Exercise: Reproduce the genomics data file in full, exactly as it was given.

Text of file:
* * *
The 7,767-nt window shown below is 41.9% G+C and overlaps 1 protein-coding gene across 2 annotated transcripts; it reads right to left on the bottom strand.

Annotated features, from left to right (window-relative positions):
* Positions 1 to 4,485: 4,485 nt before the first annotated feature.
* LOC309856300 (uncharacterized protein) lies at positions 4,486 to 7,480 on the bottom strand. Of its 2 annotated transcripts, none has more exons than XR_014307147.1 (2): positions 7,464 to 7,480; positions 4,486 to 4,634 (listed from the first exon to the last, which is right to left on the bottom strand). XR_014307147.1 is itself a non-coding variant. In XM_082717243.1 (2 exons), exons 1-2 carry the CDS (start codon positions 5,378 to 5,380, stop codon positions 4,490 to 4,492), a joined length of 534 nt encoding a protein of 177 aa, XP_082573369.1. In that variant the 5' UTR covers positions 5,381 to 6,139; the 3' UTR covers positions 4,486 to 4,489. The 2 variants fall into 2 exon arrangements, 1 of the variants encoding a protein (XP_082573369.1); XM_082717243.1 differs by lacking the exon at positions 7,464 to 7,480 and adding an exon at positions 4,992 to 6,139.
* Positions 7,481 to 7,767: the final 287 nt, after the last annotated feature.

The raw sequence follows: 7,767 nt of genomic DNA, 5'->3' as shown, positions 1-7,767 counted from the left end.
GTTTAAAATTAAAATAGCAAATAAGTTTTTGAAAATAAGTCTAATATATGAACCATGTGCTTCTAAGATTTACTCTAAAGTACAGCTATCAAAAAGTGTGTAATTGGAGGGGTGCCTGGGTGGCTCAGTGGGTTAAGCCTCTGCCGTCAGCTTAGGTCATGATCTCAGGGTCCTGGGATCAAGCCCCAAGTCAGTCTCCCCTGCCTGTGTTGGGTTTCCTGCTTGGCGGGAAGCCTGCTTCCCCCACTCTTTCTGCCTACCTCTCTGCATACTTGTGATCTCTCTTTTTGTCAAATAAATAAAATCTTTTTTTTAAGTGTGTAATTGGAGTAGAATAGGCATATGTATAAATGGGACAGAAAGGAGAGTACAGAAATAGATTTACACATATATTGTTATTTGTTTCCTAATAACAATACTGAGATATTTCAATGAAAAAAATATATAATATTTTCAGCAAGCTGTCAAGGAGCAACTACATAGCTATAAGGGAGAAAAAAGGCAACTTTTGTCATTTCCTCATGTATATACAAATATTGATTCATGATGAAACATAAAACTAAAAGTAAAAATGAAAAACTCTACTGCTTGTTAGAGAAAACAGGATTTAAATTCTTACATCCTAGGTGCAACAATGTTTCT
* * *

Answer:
The 7,767-nt window shown below is 41.9% G+C and overlaps 1 protein-coding gene across 2 annotated transcripts; it reads right to left on the bottom strand.

Annotated features, from left to right (window-relative positions):
* Positions 1 to 4,485: 4,485 nt before the first annotated feature.
* LOC309856300 (uncharacterized protein) lies at positions 4,486 to 7,480 on the bottom strand. Of its 2 annotated transcripts, none has more exons than XR_014307147.1 (2): positions 7,464 to 7,480; positions 4,486 to 4,634 (listed from the first exon to the last, which is right to left on the bottom strand). XR_014307147.1 is itself a non-coding variant. In XM_082717243.1 (2 exons), exons 1-2 carry the CDS (start codon positions 5,378 to 5,380, stop codon positions 4,490 to 4,492), a joined length of 534 nt encoding a protein of 177 aa, XP_082573369.1. In that variant the 5' UTR covers positions 5,381 to 6,139; the 3' UTR covers positions 4,486 to 4,489. The 2 variants fall into 2 exon arrangements, 1 of the variants encoding a protein (XP_082573369.1); XM_082717243.1 differs by lacking the exon at positions 7,464 to 7,480 and adding an exon at positions 4,992 to 6,139.
* Positions 7,481 to 7,767: the final 287 nt, after the last annotated feature.

The raw sequence follows: 7,767 nt of genomic DNA, 5'->3' as shown, positions 1-7,767 counted from the left end.
GTTTAAAATTAAAATAGCAAATAAGTTTTTGAAAATAAGTCTAATATATGAACCATGTGCTTCTAAGATTTACTCTAAAGTACAGCTATCAAAAAGTGTGTAATTGGAGGGGTGCCTGGGTGGCTCAGTGGGTTAAGCCTCTGCCGTCAGCTTAGGTCATGATCTCAGGGTCCTGGGATCAAGCCCCAAGTCAGTCTCCCCTGCCTGTGTTGGGTTTCCTGCTTGGCGGGAAGCCTGCTTCCCCCACTCTTTCTGCCTACCTCTCTGCATACTTGTGATCTCTCTTTTTGTCAAATAAATAAAATCTTTTTTTTAAGTGTGTAATTGGAGTAGAATAGGCATATGTATAAATGGGACAGAAAGGAGAGTACAGAAATAGATTTACACATATATTGTTATTTGTTTCCTAATAACAATACTGAGATATTTCAATGAAAAAAATATATAATATTTTCAGCAAGCTGTCAAGGAGCAACTACATAGCTATAAGGGAGAAAAAAGGCAACTTTTGTCATTTCCTCATGTATATACAAATATTGATTCATGATGAAACATAAAACTAAAAGTAAAAATGAAAAACTCTACTGCTTGTTAGAGAAAACAGGATTTAAATTCTTACATCCTAGGTGCAACAATGTTTCT